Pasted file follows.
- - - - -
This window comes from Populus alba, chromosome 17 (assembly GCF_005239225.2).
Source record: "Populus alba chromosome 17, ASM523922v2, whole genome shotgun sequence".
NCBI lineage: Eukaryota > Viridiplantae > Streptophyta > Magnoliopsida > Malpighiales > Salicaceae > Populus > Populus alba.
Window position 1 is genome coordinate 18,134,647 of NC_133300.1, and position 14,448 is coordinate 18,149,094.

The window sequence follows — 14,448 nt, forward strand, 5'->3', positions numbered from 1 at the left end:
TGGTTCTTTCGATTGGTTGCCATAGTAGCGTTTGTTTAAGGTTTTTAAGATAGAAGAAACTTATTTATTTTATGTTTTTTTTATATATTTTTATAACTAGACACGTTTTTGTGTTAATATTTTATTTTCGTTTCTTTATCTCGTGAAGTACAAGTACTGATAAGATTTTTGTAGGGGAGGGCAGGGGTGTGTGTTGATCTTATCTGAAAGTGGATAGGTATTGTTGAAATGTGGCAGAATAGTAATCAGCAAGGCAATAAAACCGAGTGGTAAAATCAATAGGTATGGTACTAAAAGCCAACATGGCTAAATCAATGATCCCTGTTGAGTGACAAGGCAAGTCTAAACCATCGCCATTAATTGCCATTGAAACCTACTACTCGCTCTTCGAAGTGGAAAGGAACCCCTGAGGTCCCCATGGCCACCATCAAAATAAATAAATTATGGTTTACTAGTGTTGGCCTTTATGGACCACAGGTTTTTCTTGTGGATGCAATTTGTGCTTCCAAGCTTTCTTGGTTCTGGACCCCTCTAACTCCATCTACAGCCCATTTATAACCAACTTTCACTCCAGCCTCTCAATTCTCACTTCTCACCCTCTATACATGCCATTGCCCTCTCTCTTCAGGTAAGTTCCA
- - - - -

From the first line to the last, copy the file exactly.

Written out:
This window comes from Populus alba, chromosome 17 (assembly GCF_005239225.2).
Source record: "Populus alba chromosome 17, ASM523922v2, whole genome shotgun sequence".
NCBI lineage: Eukaryota > Viridiplantae > Streptophyta > Magnoliopsida > Malpighiales > Salicaceae > Populus > Populus alba.
Window position 1 is genome coordinate 18,134,647 of NC_133300.1, and position 14,448 is coordinate 18,149,094.

The window sequence follows — 14,448 nt, forward strand, 5'->3', positions numbered from 1 at the left end:
TGGTTCTTTCGATTGGTTGCCATAGTAGCGTTTGTTTAAGGTTTTTAAGATAGAAGAAACTTATTTATTTTATGTTTTTTTTATATATTTTTATAACTAGACACGTTTTTGTGTTAATATTTTATTTTCGTTTCTTTATCTCGTGAAGTACAAGTACTGATAAGATTTTTGTAGGGGAGGGCAGGGGTGTGTGTTGATCTTATCTGAAAGTGGATAGGTATTGTTGAAATGTGGCAGAATAGTAATCAGCAAGGCAATAAAACCGAGTGGTAAAATCAATAGGTATGGTACTAAAAGCCAACATGGCTAAATCAATGATCCCTGTTGAGTGACAAGGCAAGTCTAAACCATCGCCATTAATTGCCATTGAAACCTACTACTCGCTCTTCGAAGTGGAAAGGAACCCCTGAGGTCCCCATGGCCACCATCAAAATAAATAAATTATGGTTTACTAGTGTTGGCCTTTATGGACCACAGGTTTTTCTTGTGGATGCAATTTGTGCTTCCAAGCTTTCTTGGTTCTGGACCCCTCTAACTCCATCTACAGCCCATTTATAACCAACTTTCACTCCAGCCTCTCAATTCTCACTTCTCACCCTCTATACATGCCATTGCCCTCTCTCTTCAGGTAAGTTCCA